As for earnings from the “Likes”, there is no transparency, no one knows how much each “Like” is worth. And you get paid through Empowr coins, which take 90 days to mature. But when they take money from you, it does not wait 90 days.
And when citizens try to cash out, many are faced with unending obstacles and frustrations.
This is the gist of how Empowr works, with more details that I will not cover here. You can read my review on Empowr if you want.
Marketplace of Empowr
This section of the social platform allows people to buy and sell stuff. Empowr will take a certain percentage of the sales, which is reasonable since you are doing it through their platform, so they should take a fee for it.
The issue is, they wash their hands off any responsibilities when it comes to disputes between buyer and seller, which is unacceptable. All the giant buying and selling platforms always have some user protection policy in place, including eBay, Amazon, etc. so people are assured it is a safe place for transactions.
On Empowr marketplace, if you pay for a product but do not receive it, or if you sent off the item you are selling and the other party defaulted on the payment, do not expect Empowr to step in and put things right. It is stated clearly in their terms of service, to this effect.
Empowr is all about making money, with no effort to care for its users
It is so bad, there is even an Empowr Scam Alert community on FaceBook. But it has managed to still stay on the right side of the law, because it is smart to still let enough users cash out their money and keep them happy, such that you can find positive reviews too.
College Power looks set in the same direction
Look at the 10 ways that you can earn through College Power:
See the small print right at the bottom, where it says earnings must mature before cash out. But why?? Why do they want to hold on to earnings that you have legitimately made? I’m sure college students will have very good uses for their earnings, to pay for rent, or buy textbooks, or just as lunch money.
“Trading currency”, the 3rd point, comes about because your earnings will come in the form of College Power coins, whatever name they are going to give it.
So if it works like Empowr, you are going to pay them real world money in order to post your content, but earnings come in the form of coins, or the likes of Monopoly money. If they make the cashing out process so difficult, how is this even fair or beneficial to the users? To me it is simply exploitative.
“Sell services or products” where you set the price and earn 85% sounds like a lot, it actually means you have to pay 15% of the sales price to College Power, as a fee for using their platform to sell things.
The same goes for “Share (rent) products”.
Even though everything on the surface here looks nice and good, you can see the entire operation actually runs parallel to that in Empowr, they are basically the same system. Made to work for the owners of the platform, not for its users.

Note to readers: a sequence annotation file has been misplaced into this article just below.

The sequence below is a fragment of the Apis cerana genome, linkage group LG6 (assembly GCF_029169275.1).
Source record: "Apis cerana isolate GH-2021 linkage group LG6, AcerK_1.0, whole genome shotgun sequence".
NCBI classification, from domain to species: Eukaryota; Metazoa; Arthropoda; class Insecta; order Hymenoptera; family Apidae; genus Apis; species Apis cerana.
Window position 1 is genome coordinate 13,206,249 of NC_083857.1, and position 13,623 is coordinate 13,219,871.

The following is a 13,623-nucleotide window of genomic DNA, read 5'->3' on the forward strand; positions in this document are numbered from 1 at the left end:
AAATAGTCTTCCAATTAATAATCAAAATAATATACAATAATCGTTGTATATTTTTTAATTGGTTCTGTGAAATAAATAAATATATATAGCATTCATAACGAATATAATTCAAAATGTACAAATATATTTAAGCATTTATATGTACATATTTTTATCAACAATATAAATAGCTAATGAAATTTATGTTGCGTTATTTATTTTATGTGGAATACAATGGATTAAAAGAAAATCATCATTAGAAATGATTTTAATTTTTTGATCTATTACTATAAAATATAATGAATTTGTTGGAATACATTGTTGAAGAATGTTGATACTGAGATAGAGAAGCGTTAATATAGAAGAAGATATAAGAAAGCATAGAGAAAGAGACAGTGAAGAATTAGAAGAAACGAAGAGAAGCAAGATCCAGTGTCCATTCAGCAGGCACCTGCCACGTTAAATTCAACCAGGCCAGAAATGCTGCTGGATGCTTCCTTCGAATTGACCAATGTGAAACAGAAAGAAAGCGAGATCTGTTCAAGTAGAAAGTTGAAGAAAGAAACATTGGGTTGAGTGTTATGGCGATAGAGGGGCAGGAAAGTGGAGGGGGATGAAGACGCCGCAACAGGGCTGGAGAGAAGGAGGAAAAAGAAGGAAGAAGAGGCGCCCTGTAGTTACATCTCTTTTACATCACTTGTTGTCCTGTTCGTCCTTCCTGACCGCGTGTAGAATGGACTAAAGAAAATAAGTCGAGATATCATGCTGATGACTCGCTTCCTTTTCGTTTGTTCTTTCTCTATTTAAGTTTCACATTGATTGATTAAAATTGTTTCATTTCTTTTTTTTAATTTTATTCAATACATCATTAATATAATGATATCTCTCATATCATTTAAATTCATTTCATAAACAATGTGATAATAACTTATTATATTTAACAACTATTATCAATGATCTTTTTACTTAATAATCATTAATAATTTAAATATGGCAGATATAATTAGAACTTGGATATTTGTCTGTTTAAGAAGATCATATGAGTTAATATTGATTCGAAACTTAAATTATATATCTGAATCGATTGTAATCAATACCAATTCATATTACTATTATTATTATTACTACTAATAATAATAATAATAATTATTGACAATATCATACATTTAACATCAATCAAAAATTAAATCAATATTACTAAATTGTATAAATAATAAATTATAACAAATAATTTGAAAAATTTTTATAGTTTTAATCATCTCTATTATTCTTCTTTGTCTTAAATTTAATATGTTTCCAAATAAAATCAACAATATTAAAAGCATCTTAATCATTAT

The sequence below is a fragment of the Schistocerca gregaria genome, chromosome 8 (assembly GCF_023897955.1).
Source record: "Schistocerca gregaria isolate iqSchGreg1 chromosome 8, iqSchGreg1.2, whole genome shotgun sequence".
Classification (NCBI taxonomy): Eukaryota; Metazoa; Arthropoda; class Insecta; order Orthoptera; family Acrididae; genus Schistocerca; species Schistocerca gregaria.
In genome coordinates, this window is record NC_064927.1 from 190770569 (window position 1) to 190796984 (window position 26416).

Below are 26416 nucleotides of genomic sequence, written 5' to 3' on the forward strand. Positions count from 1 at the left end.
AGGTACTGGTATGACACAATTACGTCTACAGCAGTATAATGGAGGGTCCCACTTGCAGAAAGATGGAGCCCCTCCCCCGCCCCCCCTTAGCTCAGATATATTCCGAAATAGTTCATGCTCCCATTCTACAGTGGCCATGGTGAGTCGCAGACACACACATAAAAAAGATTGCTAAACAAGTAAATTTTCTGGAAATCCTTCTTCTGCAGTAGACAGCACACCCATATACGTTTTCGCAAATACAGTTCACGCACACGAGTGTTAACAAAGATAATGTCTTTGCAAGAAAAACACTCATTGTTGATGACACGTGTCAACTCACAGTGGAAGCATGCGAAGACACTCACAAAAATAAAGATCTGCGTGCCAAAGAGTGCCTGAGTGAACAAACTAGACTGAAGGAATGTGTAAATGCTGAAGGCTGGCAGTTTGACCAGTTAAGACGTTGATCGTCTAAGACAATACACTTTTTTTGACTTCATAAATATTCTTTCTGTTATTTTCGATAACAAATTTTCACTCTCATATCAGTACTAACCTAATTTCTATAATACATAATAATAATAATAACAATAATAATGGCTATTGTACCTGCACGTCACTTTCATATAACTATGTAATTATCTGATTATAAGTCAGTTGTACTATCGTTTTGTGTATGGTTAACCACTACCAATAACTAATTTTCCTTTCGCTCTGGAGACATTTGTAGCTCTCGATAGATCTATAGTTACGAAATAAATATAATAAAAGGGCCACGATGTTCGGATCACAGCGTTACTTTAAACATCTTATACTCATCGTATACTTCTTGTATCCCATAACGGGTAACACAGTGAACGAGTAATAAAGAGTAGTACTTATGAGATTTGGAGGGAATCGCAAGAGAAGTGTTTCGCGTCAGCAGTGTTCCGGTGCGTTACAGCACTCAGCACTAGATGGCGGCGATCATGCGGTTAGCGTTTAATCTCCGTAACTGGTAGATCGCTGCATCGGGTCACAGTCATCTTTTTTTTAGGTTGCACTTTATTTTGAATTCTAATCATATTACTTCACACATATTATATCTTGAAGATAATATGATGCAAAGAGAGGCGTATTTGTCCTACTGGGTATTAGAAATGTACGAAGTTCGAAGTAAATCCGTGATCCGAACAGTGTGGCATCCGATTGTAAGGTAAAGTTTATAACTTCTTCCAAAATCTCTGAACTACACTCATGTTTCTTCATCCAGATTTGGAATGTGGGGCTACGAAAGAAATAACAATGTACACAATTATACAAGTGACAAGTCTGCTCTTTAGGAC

Of course I am in no position right now to call College Power a scam, as it has not even launched yet. Maybe (hopefully) it will be different from Empowr, which I seriously doubt, unless a leopard can change its spots. Or maybe the owners would see this post of mine and try to prove me wrong, and that would turn out to be a great thing for everyone.
It is possible to make an income online
Forget College Power. Even if it turns out to be a legitimate and transparent platform, you cannot expect to be making much from such get-paid-to sites, no matter how awesome and honest they are.
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Pros of College Power
1. It is still in beta testing, we can give it the benefit of doubt
We cannot know for sure how exactly this platform is going to run, until people start to use it, and try to cash out. Even then, in the beta testing stage, I suspect cash outs will be a breeze, in order to get many more signups.
But unless it runs on a drastically different model from Empowr, I cannot find any benefit to such a platform, as it is fundamentally wrong in values, in my opinion, to assign monetary benefits to a social platform.
Cons of College Power
1. A scam in the brewing, possibly
As you can see how closely connected it is to Empowr, I just have a bad feeling about it, that it is going to be run the same way.
2. 90 days for earnings to mature is definitely no good for college students
The purpose of college students joining this platform is to make a little extra pocket money. If they have to wait 3 whole months for their earnings to mature, then I do not see much point here.
3. Genuine socialising and money-making do not mix
A social platform should never be run like an economy, pay to share content, get paid when people like your content, etc. Human interaction cannot have a price tag to it. Can you imagine how this world will be like if we get paid to smile at people?
Is College Power Scam or legit?
My personal take on this: College Power scam is brewing. Which direction it will take eventually, your guess is as good as mine. But I’d still bet they go the same way as Empowr. We shall see.
I do not recommend College Power, due to its connection with Empowr and FanBox. Even if it works out well, the earnings will not be huge, so you will not lose much.
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If you have any concerns or questions regarding this College Power review, do comment below, and we will start a conversation from there.